Christina Aguilera is now 40, but she's still recovering from her days as a child star.
The singer, who started working at age 7, spoke to Health about the pandemic leading to a time of self-reflection. She enjoyed being "hunkered down in my house with my kids," Max, 13, and Summer, 6, and spending her days reading books and going through a trunk of diaries she kept "from the past 20 years."
Of the period she said, "It really forced me to be silent and take a look at myself. In some regard, I wasn't happy with a lot of things, and it's scary to face those feelings that, under normal circumstances, you don't have time to face because everyone is going, going, going. That grind is praised, but I think we're all understanding that having moments to self-reflect and just breathe are crucial."
She continued, "I've been working since I was 7 years old. When I'm not working, there's a heavy amount of guilt that I feel. It's been embedded in me since I was little—you're shamed if you don't want to keep up. As a child [entertainer], you're all pitted against one another, and other children are all about that grind too. It's a weird space to grow up in."
That weird space was alongside fellow child stars Britney Spears, Justin Timberlake, Ryan Gosling, Keri Russell and almost Jessica Simpson (who bombed her final audition after having to perform after Aguilera) on The All New Mickey Mouse Club, a job she landed at 13. But at 9 she was on Star Search. By 19, she released her debut album and won a Grammy for Best New Artist.
While she didn't talk about Spears in the interview, the two had a rivalry through the years; the Framing Britney Spears documentary, which came out in February, has launched a public discussion about how female stars of that era were treated in the media. Aguilera said she felt "betrayed" and bullied by the media.
"When I was first becoming successful, there was a different mentality in terms of what was accepted or not accepted by the press and tabloids," she said. "There was no social media, so you didn't have an outlet to speak out on your own. You had to rely on journalists and how they reported on you. A lot of times, I'd read something and say, 'Wait, I didn't say it that way.' I'd feel betrayed. I was still at an age where I was understanding myself and life. Media, at the time, was also big on pitting women against each other. And there was a bullying mentality going on in the tabloids. It's tough to look back on."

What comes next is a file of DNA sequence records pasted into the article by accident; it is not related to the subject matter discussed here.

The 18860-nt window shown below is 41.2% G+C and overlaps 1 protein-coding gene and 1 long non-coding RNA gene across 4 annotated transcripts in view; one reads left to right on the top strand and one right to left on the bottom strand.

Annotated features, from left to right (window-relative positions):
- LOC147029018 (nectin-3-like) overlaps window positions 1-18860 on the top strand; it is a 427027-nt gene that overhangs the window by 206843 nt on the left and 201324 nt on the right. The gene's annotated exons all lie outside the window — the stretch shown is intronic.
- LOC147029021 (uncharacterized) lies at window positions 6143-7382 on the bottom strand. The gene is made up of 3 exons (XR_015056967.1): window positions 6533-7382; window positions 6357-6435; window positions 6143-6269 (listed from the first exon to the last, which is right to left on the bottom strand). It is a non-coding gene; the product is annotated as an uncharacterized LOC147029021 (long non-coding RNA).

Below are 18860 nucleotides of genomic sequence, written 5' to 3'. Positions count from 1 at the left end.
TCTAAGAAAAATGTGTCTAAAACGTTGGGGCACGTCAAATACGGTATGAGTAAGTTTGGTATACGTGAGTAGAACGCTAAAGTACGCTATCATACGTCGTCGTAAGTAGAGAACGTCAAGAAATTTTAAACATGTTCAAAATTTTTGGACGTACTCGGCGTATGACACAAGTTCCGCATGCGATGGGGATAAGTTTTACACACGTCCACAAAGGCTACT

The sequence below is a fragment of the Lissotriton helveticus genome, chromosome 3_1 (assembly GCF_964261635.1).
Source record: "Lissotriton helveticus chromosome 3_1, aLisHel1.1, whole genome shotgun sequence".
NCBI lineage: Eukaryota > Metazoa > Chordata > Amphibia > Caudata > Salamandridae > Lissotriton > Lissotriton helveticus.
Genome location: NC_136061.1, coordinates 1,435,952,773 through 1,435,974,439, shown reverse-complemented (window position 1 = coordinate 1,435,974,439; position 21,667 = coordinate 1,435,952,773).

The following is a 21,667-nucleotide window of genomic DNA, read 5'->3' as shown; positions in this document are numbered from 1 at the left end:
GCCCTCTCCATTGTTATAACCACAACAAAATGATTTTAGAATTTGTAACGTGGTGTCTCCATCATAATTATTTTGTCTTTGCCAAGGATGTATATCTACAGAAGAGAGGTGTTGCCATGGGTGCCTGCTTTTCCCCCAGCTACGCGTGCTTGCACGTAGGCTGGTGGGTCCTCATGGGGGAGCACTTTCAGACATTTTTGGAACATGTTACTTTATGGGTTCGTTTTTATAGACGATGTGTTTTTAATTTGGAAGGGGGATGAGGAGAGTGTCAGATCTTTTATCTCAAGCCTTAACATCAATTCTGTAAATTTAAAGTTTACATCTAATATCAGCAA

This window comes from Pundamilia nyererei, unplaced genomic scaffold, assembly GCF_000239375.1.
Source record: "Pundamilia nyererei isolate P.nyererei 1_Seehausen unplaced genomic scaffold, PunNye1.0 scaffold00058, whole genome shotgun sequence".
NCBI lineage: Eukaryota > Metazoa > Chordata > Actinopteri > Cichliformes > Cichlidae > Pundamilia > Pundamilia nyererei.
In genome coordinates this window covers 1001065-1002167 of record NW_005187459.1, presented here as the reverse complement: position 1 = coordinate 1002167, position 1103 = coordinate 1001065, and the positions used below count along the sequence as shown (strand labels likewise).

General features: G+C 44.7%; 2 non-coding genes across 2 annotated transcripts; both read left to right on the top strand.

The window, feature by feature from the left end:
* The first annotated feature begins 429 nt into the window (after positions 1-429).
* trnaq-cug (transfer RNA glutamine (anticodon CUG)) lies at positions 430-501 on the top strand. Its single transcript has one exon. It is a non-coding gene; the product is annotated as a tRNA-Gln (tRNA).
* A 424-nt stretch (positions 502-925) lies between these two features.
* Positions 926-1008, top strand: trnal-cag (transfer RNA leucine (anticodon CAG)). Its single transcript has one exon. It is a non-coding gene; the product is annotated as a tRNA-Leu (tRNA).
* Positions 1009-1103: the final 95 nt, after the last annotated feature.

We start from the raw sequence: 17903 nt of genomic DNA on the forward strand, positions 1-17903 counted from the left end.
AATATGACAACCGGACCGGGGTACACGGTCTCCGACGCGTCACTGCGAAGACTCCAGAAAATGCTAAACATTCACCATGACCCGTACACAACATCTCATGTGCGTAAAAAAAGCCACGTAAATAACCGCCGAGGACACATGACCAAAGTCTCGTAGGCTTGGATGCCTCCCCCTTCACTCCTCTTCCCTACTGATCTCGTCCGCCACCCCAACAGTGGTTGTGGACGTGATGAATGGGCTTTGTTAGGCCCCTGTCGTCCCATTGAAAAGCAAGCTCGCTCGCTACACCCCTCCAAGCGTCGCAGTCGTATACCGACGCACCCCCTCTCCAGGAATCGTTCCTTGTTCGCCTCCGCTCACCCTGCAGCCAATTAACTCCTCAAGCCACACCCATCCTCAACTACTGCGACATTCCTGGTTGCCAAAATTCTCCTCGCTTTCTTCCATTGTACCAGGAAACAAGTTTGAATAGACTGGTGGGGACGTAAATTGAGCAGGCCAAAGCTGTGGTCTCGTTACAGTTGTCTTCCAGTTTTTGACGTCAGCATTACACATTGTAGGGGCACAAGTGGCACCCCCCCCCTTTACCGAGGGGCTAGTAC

She recalled celebrity sightseeing tours going by her house and hearing the guide make rude comments about her based on tabloid stories.
"Sometimes you forget how bad it was because it was such the norm," she said. "My previous house was right on the street, and tour buses would drive by and treat you like a zoo animal and talk sh** about you. The guy on the microphone would read out whatever tabloid story about me right in front of my son's bedroom. That's harassment, and it's petrifying."
Despite this, Aguilera always came off as confident in public, especially in her own body. And while she rocked those chaps and bra tops during the Stripped era with confidence, image and reality can be different.
"We all have our good days and our bad days in how we feel about ourselves," she admitted. "Entering this business, I hated being super skinny. Once I turned 21, I started filling out a little bit, and I was loving my new curves. I appreciated having a booty. I've always said that women are way more interesting to look at than men! I have a hard time looking at the early pictures of myself because I remember feeling so insecure. I would never want to relive my 20s — you're so in your own head and finding your confidence. As you age, you stop comparing yourself to other people and start appreciating your own body and owning it."
Aguilera admitted to "dark moments," including past struggles "with depression and anxiety." She referenced the "trauma in my childhood," alluding to her late father, who she has said was abusive toward her mother and herself.
The songstress, who turned 40 in December, said "some amazing things came to fruition for me" during her pandemic slowdown. "You start asking yourself: 'Why am I holding back in certain areas of my life? Who am I really living my life for?' And with age, you figure out that life is too short to waste time thinking about what other people think about you. I've realized I am making memories for myself and that I shouldn't worry about what other people think."
And the star, who's married to second husband Matt Rutler, added, "No matter what I've been through —successes, childhood trauma, hardships — I still have a fighting spirit. I never want to stop learning and growing to be the best person I can be."
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